Cumbrian MP calls on Government to rescue superfast broadband project
Published at 14:14, Thursday, 12 July 2012
An MP is calling on the Government to rescue plans to bring superfast broadband to Cumbria.
The News & Star reported yesterday that Fujitsu – one of two companies in talks with the county council to deliver the £40 million project – had withdrawn leaving only BT in the running.
Westmorland and Lonsdale MP Tim Farron fears the scheme could founder unless ministers take it over.
He said: “This is another blow for the broadband project and sadly a self-inflicted blow by the council.
“This process has been going on for 18 months and it’s appalling that we’ve not been able to move any further.
“Securing the modern infrastructure our county needs should be one of the council’s top priorities.”
The Japanese company has also pulled out of a superfast broadband project in North Yorkshire.
Duncan Tait, Fujitsu’s chief executive, told the Financial Times: “We withdrew because we cannot see a clear path towards a mass market that is required to attract leading retail service providers.”
Fujitsu is understood to want coverage of at least one million premises to create sufficient economies of scale to attract consumer-broadband companies such as Virgin Media.
The Government is funding superfast broadband in Cumbria but the county council is overseeing the project.
The authority strongly disputes Mr Farron’s claim that it is to blame for Fujitsu’s withdrawal.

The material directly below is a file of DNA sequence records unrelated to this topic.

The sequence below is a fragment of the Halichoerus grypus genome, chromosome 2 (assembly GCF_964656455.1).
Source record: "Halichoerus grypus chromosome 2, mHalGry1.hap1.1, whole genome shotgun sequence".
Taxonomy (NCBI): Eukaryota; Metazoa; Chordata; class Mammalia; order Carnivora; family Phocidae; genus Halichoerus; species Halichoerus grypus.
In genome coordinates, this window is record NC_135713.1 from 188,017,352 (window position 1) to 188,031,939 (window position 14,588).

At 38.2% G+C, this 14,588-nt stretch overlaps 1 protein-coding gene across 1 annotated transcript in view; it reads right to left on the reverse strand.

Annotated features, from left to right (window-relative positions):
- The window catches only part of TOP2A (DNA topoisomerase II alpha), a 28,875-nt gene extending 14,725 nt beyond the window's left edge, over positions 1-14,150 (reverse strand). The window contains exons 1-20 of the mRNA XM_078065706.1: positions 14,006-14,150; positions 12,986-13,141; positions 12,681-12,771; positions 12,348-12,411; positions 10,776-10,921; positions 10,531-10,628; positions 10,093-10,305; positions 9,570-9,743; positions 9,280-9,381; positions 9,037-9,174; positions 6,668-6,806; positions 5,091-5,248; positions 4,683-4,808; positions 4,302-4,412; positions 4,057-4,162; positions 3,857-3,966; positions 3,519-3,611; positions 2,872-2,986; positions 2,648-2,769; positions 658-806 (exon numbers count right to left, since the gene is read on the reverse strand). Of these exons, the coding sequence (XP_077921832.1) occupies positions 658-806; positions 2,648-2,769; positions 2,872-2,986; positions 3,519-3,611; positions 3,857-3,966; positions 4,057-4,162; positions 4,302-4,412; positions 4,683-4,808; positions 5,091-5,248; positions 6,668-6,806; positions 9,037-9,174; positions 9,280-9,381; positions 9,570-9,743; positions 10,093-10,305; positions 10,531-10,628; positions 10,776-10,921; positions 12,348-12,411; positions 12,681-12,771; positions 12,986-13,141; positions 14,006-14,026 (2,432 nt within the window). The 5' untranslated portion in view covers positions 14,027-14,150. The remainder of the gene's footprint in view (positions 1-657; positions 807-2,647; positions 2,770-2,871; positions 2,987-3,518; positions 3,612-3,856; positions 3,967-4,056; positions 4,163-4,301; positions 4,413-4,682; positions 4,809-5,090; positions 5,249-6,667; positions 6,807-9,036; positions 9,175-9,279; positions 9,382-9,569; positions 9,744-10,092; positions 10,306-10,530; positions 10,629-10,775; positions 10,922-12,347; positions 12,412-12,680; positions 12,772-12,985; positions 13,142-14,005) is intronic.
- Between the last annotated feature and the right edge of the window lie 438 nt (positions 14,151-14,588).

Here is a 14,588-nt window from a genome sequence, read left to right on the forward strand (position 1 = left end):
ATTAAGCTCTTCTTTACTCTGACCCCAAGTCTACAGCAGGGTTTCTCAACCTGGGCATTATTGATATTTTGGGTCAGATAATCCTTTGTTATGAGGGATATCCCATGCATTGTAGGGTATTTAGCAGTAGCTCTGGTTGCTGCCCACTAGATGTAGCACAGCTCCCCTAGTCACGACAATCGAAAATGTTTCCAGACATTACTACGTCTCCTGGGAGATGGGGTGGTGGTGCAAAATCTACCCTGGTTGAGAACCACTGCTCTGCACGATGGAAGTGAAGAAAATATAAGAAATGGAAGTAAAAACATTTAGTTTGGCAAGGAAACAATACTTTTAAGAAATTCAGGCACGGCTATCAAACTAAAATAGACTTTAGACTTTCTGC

Councillor Liz Mallinson, the cabinet member responsible, said: “Although the news is disappointing for us we completely understand Fujitsu’s reasons, particularly as these are national rather than specific to Cumbria.”
BT remains in discussions but says it will sign a deal only if it “makes sense to both sides”.
The council’s cabinet is expected to decide on how to proceed in September.
It had been due to choose between BT and Fujitsu last month.
But councillors rejected both tenders because, they said, neither would realise their ambition to provide broadband speeds of 25Mbps to 90 per cent of Cumbrian homes by 2015.
Published by http://www.newsandstar.co.uk
Have your say
This among other Government BDUK projects is turning into a very slow but sure farce. BDUK have spent millions on administration and so will Local Authorities.The UK Government have not lost their grip on superfast broadband because they have never had one in the first place. But nonetheless support wasted millions on paper shuffling when networks could be delivered. Another survey anyone?
By all means, Marriman put your link up as to other city councils successfully negotiating with Sustransand all means, Bob and anon if you have any evidence to support your assertion that Sustrans ' got scared' as the reason that Â£1m was pulled from the city last year, lets hear about it. Sustrans was reported in this paper as saying in fairly clear terms that delays on the part of our council was the reason.I do not know who was to blame for the debacle but the explanations coming from Ray Bloxham were fairly feeble and it was all extremely disappointing.I look at Preston with great traffic free cycle routes along the river. I look at Lancaster with a fanatastic cycle path between Caton and Morecambe as well as a brand new cycle link connecting the River Lune Cycle path with the Lancaster Canal path.I look at Carlisle unable to maintain even the few cycle paths that it has or for that matter the Waverley BridgeCarlisle continues to be an embarrassment in terms of off road cycle or even pedestrian access. The Currock Bridge is a case in point. How can this city build a new bypass with no provision to access on the river footpath without climbing over several barbed wire fences.Anyway enough ranting - was not this article about broadband provision? Sadly we cannot get that right either.
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